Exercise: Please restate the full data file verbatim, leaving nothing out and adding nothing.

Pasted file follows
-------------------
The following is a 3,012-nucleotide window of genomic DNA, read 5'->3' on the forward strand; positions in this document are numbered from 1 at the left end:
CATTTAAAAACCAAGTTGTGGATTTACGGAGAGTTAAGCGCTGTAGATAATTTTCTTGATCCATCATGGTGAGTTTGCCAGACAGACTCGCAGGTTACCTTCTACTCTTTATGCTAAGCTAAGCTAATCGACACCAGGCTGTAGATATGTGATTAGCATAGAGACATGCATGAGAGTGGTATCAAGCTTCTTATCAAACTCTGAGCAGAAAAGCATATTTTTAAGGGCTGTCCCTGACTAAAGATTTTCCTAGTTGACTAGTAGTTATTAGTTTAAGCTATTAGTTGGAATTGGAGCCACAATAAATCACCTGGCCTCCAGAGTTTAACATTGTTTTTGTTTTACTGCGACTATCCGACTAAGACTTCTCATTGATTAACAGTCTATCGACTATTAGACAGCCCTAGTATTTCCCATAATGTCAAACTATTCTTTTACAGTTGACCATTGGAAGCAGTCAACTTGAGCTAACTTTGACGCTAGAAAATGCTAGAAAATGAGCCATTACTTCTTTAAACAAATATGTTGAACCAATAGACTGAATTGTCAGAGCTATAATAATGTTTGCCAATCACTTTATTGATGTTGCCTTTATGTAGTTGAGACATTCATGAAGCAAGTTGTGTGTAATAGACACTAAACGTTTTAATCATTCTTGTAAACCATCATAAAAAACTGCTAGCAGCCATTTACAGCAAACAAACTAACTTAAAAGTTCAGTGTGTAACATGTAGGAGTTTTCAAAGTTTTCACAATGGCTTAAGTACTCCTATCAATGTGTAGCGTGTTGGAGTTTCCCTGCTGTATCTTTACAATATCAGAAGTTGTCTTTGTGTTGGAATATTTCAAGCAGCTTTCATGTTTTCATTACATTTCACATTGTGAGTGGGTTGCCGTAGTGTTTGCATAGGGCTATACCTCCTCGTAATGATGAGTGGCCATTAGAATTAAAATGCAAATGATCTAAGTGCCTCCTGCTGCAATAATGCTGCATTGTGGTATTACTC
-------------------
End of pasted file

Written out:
The following is a 3,012-nucleotide window of genomic DNA, read 5'->3' on the forward strand; positions in this document are numbered from 1 at the left end:
CATTTAAAAACCAAGTTGTGGATTTACGGAGAGTTAAGCGCTGTAGATAATTTTCTTGATCCATCATGGTGAGTTTGCCAGACAGACTCGCAGGTTACCTTCTACTCTTTATGCTAAGCTAAGCTAATCGACACCAGGCTGTAGATATGTGATTAGCATAGAGACATGCATGAGAGTGGTATCAAGCTTCTTATCAAACTCTGAGCAGAAAAGCATATTTTTAAGGGCTGTCCCTGACTAAAGATTTTCCTAGTTGACTAGTAGTTATTAGTTTAAGCTATTAGTTGGAATTGGAGCCACAATAAATCACCTGGCCTCCAGAGTTTAACATTGTTTTTGTTTTACTGCGACTATCCGACTAAGACTTCTCATTGATTAACAGTCTATCGACTATTAGACAGCCCTAGTATTTCCCATAATGTCAAACTATTCTTTTACAGTTGACCATTGGAAGCAGTCAACTTGAGCTAACTTTGACGCTAGAAAATGCTAGAAAATGAGCCATTACTTCTTTAAACAAATATGTTGAACCAATAGACTGAATTGTCAGAGCTATAATAATGTTTGCCAATCACTTTATTGATGTTGCCTTTATGTAGTTGAGACATTCATGAAGCAAGTTGTGTGTAATAGACACTAAACGTTTTAATCATTCTTGTAAACCATCATAAAAAACTGCTAGCAGCCATTTACAGCAAACAAACTAACTTAAAAGTTCAGTGTGTAACATGTAGGAGTTTTCAAAGTTTTCACAATGGCTTAAGTACTCCTATCAATGTGTAGCGTGTTGGAGTTTCCCTGCTGTATCTTTACAATATCAGAAGTTGTCTTTGTGTTGGAATATTTCAAGCAGCTTTCATGTTTTCATTACATTTCACATTGTGAGTGGGTTGCCGTAGTGTTTGCATAGGGCTATACCTCCTCGTAATGATGAGTGGCCATTAGAATTAAAATGCAAATGATCTAAGTGCCTCCTGCTGCAATAATGCTGCATTGTGGTATTACTC